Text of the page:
The Second Apprentice offers the pledge that all the local apprentices will gladly die before losing their London liberty to Falconbridge's rebels.
Out hunting with King Edward and his Queen, the Second Huntsman remarks that the King's mother, the Duchess of York, shot well in her younger days.
The Second Messenger brings Lord Mayor Crosby news that the Lieutenant of the Tower has spotted Falconbridge's rebels.
SIR HARRY MORTON
Sir Harry Morton is Vice-Admiral to King Edward. At the execution of Falconbridge, Morton urges the rebel to discharge his conscience, confess, and die a Christian.
SIR HUMPHREY BOWES
Bowes is a Justice in King Edward's realm. He offers a dinner invitation to the King and Queen during a hunting expedition, and he proposes financial aid to the king's war effort against the French.
SIR THOMAS SELLINGER
A courtier and good companion to King Edward, Sellinger urges the king not to be worried or swayed by the remarks of the Duchess of York concerning the king's recent marriage to John Gray's widow. Calling himself Tom Twist he accompanies the disguised king to dinner at the home of Hobs the Tanner.
A "ghost character", Straw is mentioned by Falconbridge in his oratory as a rascal who rose up against a monarch over a trifle.
Thomas Ayre is among the many who petition Mistress Jane Shore for relief or redress. He obtains from her a pardon for his son.
Urswick serves as the Master Recorder for the Lord Mayor of London. He mans the bridge during Falconbridge's siege of London, and the king knights him for meritorious service.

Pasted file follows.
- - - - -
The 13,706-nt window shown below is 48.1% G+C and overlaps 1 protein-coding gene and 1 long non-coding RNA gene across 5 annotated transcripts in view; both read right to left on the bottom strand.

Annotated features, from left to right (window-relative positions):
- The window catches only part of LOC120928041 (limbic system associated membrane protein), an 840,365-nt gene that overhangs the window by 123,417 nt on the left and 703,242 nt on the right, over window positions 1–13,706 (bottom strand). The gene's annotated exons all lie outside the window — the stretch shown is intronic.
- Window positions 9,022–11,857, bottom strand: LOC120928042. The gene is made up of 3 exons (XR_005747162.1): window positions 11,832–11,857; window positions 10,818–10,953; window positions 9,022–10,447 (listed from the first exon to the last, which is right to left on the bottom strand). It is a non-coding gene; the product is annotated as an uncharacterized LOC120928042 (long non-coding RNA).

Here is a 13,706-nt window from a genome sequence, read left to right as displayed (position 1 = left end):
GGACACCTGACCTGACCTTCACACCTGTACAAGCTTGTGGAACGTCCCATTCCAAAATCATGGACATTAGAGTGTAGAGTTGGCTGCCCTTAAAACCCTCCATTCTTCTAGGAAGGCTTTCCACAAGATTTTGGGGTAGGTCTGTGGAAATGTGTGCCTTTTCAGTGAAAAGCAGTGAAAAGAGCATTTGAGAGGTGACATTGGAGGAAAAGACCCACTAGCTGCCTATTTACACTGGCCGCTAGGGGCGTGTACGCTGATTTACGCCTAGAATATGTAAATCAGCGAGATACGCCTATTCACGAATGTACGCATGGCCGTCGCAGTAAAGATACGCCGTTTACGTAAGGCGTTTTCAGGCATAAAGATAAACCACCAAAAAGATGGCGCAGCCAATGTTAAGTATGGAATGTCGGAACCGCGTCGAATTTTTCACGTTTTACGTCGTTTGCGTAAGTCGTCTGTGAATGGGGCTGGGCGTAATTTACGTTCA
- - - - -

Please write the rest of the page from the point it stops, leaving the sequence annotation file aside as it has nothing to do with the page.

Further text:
Tom Twist is the name assumed by the disguised Sir Thomas Sellinger when he visits the home of Hobs the Tanner with the also-disguised King Edward.
A "ghost character", (Wat?) Tyler is mentioned by Falconbridge in his oratory as a rascal who rose up against a monarch over a trifle.
A "ghost character". Walworth is mentioned by Lord Mayor Crosby. Walworth was a past Lord Mayor of London who once killed a rebel in Smithfield during the reign of King Richard.
Warwicke is cousin to King Edward and is the English ambassador to France. Before the king's recent marriage to the widow of John Gray, Warwicke had been negotiating a match for Edward with the French Princess Bona.
The widow of Wilkin Norton, this woman has traveled with the Master of Ste. Katharine's to donate twenty pounds to the king's war effort. When Hobs the Tanner faints at her revelation of the king's true identity, the Widow revives Hobs by having him bite on a stick of ginger.
A "ghost character". Wilkin is the deceased husband of Widow Norton.